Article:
Foreclosure commonly represents the end of a struggle. A borrower can't pay a mortgage, loses a home and moves on.
But Karen Mena, a 38-year-old county worker, never gave up. Mena fought even after her San Bernardino home was no longer hers. And she won the three-bedroom house back — at least for now.
The ordeal isn't over yet. The eviction was stopped and Bank of America canceled the foreclosure because of the possibility that the loan would be modified to make it more affordable.
Consumer Confidence Unexpectedly Declines
By Kathleen Madigan - WSJ.com
U.S. consumer confidence in January gave back some of the huge gains posted in the previous two months, according to a report released Tuesday. Views on labor markets darkened.
The Conference Board, a private research group, said its index of consumer confidence retreated to 61.1 this month from a revised 64.8 in December, first reported as 64.5. The January index was far less than the 68.0 expected by economists surveyed by Dow Jones Newswires.
What the Bible Teaches About Capitalism
As the Ten Commandments instruct, envy is corrosive to the individual and to those societies that embrace it.
By ARYEH SPERO - WSJ.com
Who would have expected that in a Republican primary campaign the single biggest complaint among candidates would be that the front-runner has taken capitalism too far? As if his success and achievement were evidence of something unethical and immoral? President Obama and other redistributionists must be rejoicing that their assumptions about rugged capitalism and the 1% have been given such legitimacy.
More than any other nation, the United States was founded on broad themes of morality rooted in a specific religious perspective. We call this the Judeo-Christian ethos, and within it resides a ringing endorsement of capitalism as a moral endeavor.
Verizon Crosses Web Lines
Wireless Arm Touts Comcast
Even as Phone Giant Battles Cable in FiOS Fight
By ANTON TROIANOVSKI, THOMAS CATAN
and SHALINI RAMACHANDRAN - WSJ.com
As Verizon Communications Inc. pushes for more cable-television and high-speed Internet subscribers, a new competitor is emerging: its own subsidiary, Verizon Wireless.
This month, Verizon Wireless stores in Seattle and Portland, Ore., began offering home Internet, cable and telephone service from Comcast Corp. as part of a new joint marketing deal between the cellphone provider and several cable companies.
Will Lifeline guarantee high-speed Internet access for all?
Life, liberty and high-speed Internet access for all?
By Deborah Netburn - LATimes.com
Under the Lifeline program, low-income Americans were guaranteed affordable access to basic phone services for the last 25 years. Soon, the program might also help subsidize their access to high-speed Internet as well.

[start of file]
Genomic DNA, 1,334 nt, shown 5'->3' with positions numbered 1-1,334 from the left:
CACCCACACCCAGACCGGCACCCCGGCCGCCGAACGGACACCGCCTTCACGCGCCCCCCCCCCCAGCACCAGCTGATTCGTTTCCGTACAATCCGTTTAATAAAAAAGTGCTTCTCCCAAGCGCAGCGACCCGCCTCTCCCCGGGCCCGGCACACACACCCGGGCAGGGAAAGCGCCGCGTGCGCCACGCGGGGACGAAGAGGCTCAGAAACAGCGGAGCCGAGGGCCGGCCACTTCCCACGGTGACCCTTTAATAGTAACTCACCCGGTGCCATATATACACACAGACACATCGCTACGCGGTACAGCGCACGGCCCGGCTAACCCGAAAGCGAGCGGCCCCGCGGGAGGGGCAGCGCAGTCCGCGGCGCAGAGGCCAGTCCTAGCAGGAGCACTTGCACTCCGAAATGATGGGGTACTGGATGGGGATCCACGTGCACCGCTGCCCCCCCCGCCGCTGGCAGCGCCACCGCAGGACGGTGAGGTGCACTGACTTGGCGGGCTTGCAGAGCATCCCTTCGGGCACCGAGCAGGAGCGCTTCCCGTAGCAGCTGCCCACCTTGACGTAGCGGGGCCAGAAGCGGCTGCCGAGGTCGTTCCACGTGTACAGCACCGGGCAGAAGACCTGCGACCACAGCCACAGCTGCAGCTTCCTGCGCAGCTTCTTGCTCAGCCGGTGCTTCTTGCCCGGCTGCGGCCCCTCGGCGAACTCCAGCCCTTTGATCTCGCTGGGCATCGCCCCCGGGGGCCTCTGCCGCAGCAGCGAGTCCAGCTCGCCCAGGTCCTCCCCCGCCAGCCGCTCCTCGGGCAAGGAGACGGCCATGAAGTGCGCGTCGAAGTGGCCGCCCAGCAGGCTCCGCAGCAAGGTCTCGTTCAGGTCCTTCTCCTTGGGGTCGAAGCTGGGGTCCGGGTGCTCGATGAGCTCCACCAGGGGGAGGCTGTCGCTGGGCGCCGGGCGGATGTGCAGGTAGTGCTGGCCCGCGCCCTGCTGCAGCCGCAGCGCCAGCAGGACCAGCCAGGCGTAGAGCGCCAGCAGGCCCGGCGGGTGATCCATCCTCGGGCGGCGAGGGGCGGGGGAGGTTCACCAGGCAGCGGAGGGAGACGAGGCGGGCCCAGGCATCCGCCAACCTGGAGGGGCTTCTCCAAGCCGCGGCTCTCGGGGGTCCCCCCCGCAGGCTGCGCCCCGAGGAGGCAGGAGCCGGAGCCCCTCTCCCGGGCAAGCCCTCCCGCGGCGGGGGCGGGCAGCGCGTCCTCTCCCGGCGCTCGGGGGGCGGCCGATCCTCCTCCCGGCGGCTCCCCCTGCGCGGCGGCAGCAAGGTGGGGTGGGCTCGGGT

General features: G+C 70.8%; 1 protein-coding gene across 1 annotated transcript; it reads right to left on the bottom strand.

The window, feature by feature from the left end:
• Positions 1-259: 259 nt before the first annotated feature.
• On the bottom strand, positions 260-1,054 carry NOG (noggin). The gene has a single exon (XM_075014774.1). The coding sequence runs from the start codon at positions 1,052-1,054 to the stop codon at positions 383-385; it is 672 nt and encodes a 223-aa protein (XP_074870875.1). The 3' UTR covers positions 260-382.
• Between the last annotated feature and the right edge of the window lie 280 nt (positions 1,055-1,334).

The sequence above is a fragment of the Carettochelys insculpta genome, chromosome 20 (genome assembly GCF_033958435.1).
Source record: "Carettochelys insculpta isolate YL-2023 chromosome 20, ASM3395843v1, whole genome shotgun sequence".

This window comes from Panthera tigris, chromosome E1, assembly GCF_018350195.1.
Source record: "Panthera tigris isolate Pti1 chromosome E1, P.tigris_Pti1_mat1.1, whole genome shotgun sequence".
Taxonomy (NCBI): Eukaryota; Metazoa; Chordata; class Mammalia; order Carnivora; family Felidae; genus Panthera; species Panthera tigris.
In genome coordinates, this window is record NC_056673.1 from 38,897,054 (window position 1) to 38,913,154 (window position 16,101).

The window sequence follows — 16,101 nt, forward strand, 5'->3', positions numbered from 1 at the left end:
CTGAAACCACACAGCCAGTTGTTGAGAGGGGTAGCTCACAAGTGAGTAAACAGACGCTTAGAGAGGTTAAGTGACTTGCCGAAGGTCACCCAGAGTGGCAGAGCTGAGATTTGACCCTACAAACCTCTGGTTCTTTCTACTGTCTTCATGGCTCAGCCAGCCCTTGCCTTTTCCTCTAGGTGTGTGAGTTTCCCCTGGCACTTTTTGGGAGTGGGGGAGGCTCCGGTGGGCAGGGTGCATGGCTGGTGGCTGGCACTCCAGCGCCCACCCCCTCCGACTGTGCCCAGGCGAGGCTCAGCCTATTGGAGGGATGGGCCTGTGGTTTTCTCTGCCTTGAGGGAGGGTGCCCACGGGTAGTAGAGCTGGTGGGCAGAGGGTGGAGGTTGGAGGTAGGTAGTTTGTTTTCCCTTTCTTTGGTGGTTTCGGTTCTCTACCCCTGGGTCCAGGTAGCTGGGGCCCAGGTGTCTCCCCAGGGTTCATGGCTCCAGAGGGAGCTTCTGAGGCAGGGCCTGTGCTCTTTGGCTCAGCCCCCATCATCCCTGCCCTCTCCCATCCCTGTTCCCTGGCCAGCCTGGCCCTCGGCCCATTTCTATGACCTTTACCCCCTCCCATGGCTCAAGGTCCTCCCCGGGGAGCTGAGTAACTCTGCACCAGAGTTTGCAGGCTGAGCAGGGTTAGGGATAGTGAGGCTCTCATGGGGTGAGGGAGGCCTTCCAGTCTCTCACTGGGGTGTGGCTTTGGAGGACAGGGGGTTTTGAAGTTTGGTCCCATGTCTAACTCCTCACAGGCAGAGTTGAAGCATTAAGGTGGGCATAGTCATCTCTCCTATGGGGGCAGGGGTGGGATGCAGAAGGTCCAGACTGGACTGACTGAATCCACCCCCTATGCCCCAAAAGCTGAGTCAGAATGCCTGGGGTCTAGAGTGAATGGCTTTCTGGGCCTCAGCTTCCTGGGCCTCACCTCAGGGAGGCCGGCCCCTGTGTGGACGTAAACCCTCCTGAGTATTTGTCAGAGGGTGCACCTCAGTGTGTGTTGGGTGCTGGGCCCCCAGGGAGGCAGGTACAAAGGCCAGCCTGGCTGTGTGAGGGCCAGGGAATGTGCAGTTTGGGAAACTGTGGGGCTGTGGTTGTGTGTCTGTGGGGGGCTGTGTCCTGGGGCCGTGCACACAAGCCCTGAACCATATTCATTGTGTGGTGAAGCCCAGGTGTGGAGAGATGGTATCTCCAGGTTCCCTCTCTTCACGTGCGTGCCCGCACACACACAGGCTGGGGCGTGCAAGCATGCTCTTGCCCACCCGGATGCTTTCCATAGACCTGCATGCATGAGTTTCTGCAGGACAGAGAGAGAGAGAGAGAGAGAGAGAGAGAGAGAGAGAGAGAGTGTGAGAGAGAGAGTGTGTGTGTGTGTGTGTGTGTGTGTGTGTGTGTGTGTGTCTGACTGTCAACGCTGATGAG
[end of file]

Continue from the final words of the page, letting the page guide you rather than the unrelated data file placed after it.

On Tuesday, the Federal Communications Commission, which manages Lifeline, said it will spend $25 million on a pilot program to examine what it would take to ensure low-income Americans have affordable access to broadband Internet.
The Coming Tech-led Boom
Three breakthroughs are poised to transform this century as much as telephony and electricity did the last.
By MARK P. MILLS AND JULIO M. OTTINO - WSJ.com
In January 1912, the United States emerged from a two-year recession. Nineteen more followed—along with a century of phenomenal economic growth. Americans in real terms are 700% wealthier today.
In hindsight it seems obvious that emerging technologies circa 1912—electrification, telephony, the dawn of the automobile age, the invention of stainless steel and the radio amplifier—would foster such growth. Yet even knowledgeable contemporary observers failed to grasp their transformational power.
Drug-Resistant Bugs Found in Organic Meat
By Jill U. Adams, ScienceNow - Wired.com
If you’re paying premium prices for pesticide- and antibiotic-free meat, you might expect that it’s also free of antibiotic-resistant bacteria. Not so, according to a new study. The prevalence of one of the world’s most dangerous drug-resistant microbe strains is similar in retail pork products labeled "raised without antibiotics" and in meat from conventionally raised pigs, researchers have found.
Methicillin-resistant Staphylococcus aureus(MRSA), a drug-resistant form of the normally harmless S. aureus bacterium, kills 18,000 people in the United States every year and sickens 76,000 more. The majority of cases are linked to a hospital stay, where the combination of other sick people and surgical procedures puts patients at risk. But transmission also can happen in schools, jails, and locker rooms (and an estimated 1.5% of Americans carry MRSA in their noses). All of this has led to a growing concern about antibiotic use in agriculture, which may be creating a reservoir of drug-resistant organisms in billions of food animals around the world.
Niall Ferguson on Japan and the welfare state
Ferguson Says China `Engine' of Global Economy
Youtube video - Embedding disabled by Bloomberg
47 Signs That China Is Absolutely Destroying America
On The Global Economic Stage